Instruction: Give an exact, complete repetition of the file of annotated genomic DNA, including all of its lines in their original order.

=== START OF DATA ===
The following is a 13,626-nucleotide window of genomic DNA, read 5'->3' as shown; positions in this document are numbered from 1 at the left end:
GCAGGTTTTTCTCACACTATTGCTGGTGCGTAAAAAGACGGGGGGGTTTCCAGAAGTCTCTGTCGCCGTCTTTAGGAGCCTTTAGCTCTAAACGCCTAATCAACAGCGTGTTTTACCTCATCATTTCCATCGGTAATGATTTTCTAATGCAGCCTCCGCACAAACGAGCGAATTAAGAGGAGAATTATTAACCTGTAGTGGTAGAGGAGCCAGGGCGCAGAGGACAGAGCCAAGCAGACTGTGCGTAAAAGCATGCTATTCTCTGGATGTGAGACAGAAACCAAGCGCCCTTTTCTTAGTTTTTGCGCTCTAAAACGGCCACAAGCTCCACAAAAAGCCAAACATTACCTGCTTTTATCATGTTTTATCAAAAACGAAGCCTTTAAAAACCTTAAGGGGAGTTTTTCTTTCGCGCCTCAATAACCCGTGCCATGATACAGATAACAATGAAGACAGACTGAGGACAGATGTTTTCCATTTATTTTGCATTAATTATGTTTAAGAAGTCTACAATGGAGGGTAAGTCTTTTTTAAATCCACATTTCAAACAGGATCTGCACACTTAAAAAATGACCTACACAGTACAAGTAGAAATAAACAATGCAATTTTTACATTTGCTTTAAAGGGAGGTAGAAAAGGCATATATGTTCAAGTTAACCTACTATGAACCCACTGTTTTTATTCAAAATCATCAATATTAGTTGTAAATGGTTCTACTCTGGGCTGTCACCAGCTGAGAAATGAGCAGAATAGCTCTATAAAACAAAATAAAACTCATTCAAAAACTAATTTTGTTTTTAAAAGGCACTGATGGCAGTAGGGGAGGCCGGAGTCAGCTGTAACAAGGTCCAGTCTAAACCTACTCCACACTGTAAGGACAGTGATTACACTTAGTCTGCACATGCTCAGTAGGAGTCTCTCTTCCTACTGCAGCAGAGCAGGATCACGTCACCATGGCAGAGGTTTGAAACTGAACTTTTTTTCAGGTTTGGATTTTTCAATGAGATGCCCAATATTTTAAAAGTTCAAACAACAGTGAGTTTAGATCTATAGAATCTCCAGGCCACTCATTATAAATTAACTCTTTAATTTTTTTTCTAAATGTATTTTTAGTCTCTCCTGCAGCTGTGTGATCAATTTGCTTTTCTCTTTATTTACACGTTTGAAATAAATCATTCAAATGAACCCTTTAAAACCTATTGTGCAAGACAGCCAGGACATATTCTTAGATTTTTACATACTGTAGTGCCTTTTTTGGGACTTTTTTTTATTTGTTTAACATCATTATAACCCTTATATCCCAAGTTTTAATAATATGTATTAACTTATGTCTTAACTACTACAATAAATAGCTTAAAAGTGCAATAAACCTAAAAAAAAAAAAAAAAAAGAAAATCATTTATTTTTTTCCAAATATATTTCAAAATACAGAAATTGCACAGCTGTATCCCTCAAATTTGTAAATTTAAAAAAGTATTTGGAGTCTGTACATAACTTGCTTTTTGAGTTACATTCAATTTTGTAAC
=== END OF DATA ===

The following is a 13,626-nucleotide window of genomic DNA, read 5'->3' as shown; positions in this document are numbered from 1 at the left end:
GCAGGTTTTTCTCACACTATTGCTGGTGCGTAAAAAGACGGGGGGGTTTCCAGAAGTCTCTGTCGCCGTCTTTAGGAGCCTTTAGCTCTAAACGCCTAATCAACAGCGTGTTTTACCTCATCATTTCCATCGGTAATGATTTTCTAATGCAGCCTCCGCACAAACGAGCGAATTAAGAGGAGAATTATTAACCTGTAGTGGTAGAGGAGCCAGGGCGCAGAGGACAGAGCCAAGCAGACTGTGCGTAAAAGCATGCTATTCTCTGGATGTGAGACAGAAACCAAGCGCCCTTTTCTTAGTTTTTGCGCTCTAAAACGGCCACAAGCTCCACAAAAAGCCAAACATTACCTGCTTTTATCATGTTTTATCAAAAACGAAGCCTTTAAAAACCTTAAGGGGAGTTTTTCTTTCGCGCCTCAATAACCCGTGCCATGATACAGATAACAATGAAGACAGACTGAGGACAGATGTTTTCCATTTATTTTGCATTAATTATGTTTAAGAAGTCTACAATGGAGGGTAAGTCTTTTTTAAATCCACATTTCAAACAGGATCTGCACACTTAAAAAATGACCTACACAGTACAAGTAGAAATAAACAATGCAATTTTTACATTTGCTTTAAAGGGAGGTAGAAAAGGCATATATGTTCAAGTTAACCTACTATGAACCCACTGTTTTTATTCAAAATCATCAATATTAGTTGTAAATGGTTCTACTCTGGGCTGTCACCAGCTGAGAAATGAGCAGAATAGCTCTATAAAACAAAATAAAACTCATTCAAAAACTAATTTTGTTTTTAAAAGGCACTGATGGCAGTAGGGGAGGCCGGAGTCAGCTGTAACAAGGTCCAGTCTAAACCTACTCCACACTGTAAGGACAGTGATTACACTTAGTCTGCACATGCTCAGTAGGAGTCTCTCTTCCTACTGCAGCAGAGCAGGATCACGTCACCATGGCAGAGGTTTGAAACTGAACTTTTTTTCAGGTTTGGATTTTTCAATGAGATGCCCAATATTTTAAAAGTTCAAACAACAGTGAGTTTAGATCTATAGAATCTCCAGGCCACTCATTATAAATTAACTCTTTAATTTTTTTTCTAAATGTATTTTTAGTCTCTCCTGCAGCTGTGTGATCAATTTGCTTTTCTCTTTATTTACACGTTTGAAATAAATCATTCAAATGAACCCTTTAAAACCTATTGTGCAAGACAGCCAGGACATATTCTTAGATTTTTACATACTGTAGTGCCTTTTTTGGGACTTTTTTTTATTTGTTTAACATCATTATAACCCTTATATCCCAAGTTTTAATAATATGTATTAACTTATGTCTTAACTACTACAATAAATAGCTTAAAAGTGCAATAAACCTAAAAAAAAAAAAAAAAAAGAAAATCATTTATTTTTTTCCAAATATATTTCAAAATACAGAAATTGCACAGCTGTATCCCTCAAATTTGTAAATTTAAAAAAGTATTTGGAGTCTGTACATAACTTGCTTTTTGAGTTACATTCAATTTTGTAAC